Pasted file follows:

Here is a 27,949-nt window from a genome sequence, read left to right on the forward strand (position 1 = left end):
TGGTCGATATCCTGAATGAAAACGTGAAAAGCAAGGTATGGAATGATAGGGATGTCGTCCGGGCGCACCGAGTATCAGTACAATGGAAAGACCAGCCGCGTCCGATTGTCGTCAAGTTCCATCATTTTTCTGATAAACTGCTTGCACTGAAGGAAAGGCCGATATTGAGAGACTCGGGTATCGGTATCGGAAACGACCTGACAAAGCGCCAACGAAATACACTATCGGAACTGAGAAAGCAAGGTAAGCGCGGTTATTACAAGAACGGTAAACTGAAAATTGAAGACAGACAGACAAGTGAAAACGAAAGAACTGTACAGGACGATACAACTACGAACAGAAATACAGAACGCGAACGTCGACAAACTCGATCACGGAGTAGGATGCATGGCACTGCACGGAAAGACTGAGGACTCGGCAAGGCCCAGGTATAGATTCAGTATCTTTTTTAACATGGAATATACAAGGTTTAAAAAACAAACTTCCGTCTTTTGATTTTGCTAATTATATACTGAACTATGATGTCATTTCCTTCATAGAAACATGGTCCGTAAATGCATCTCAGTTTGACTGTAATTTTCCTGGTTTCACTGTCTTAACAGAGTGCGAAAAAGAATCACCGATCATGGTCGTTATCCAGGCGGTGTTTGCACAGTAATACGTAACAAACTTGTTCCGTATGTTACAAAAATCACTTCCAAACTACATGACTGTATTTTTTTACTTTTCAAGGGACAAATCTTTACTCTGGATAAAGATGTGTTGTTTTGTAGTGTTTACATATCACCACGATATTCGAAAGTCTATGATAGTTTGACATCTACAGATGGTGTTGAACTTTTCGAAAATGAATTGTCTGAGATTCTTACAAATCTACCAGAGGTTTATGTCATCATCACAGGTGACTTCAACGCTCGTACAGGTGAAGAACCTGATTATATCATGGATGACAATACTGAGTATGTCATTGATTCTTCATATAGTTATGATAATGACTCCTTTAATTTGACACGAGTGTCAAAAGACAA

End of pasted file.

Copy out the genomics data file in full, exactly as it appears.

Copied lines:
Here is a 27,949-nt window from a genome sequence, read left to right on the forward strand (position 1 = left end):
TGGTCGATATCCTGAATGAAAACGTGAAAAGCAAGGTATGGAATGATAGGGATGTCGTCCGGGCGCACCGAGTATCAGTACAATGGAAAGACCAGCCGCGTCCGATTGTCGTCAAGTTCCATCATTTTTCTGATAAACTGCTTGCACTGAAGGAAAGGCCGATATTGAGAGACTCGGGTATCGGTATCGGAAACGACCTGACAAAGCGCCAACGAAATACACTATCGGAACTGAGAAAGCAAGGTAAGCGCGGTTATTACAAGAACGGTAAACTGAAAATTGAAGACAGACAGACAAGTGAAAACGAAAGAACTGTACAGGACGATACAACTACGAACAGAAATACAGAACGCGAACGTCGACAAACTCGATCACGGAGTAGGATGCATGGCACTGCACGGAAAGACTGAGGACTCGGCAAGGCCCAGGTATAGATTCAGTATCTTTTTTAACATGGAATATACAAGGTTTAAAAAACAAACTTCCGTCTTTTGATTTTGCTAATTATATACTGAACTATGATGTCATTTCCTTCATAGAAACATGGTCCGTAAATGCATCTCAGTTTGACTGTAATTTTCCTGGTTTCACTGTCTTAACAGAGTGCGAAAAAGAATCACCGATCATGGTCGTTATCCAGGCGGTGTTTGCACAGTAATACGTAACAAACTTGTTCCGTATGTTACAAAAATCACTTCCAAACTACATGACTGTATTTTTTTACTTTTCAAGGGACAAATCTTTACTCTGGATAAAGATGTGTTGTTTTGTAGTGTTTACATATCACCACGATATTCGAAAGTCTATGATAGTTTGACATCTACAGATGGTGTTGAACTTTTCGAAAATGAATTGTCTGAGATTCTTACAAATCTACCAGAGGTTTATGTCATCATCACAGGTGACTTCAACGCTCGTACAGGTGAAGAACCTGATTATATCATGGATGACAATACTGAGTATGTCATTGATTCTTCATATAGTTATGATAATGACTCCTTTAATTTGACACGAGTGTCAAAAGACAA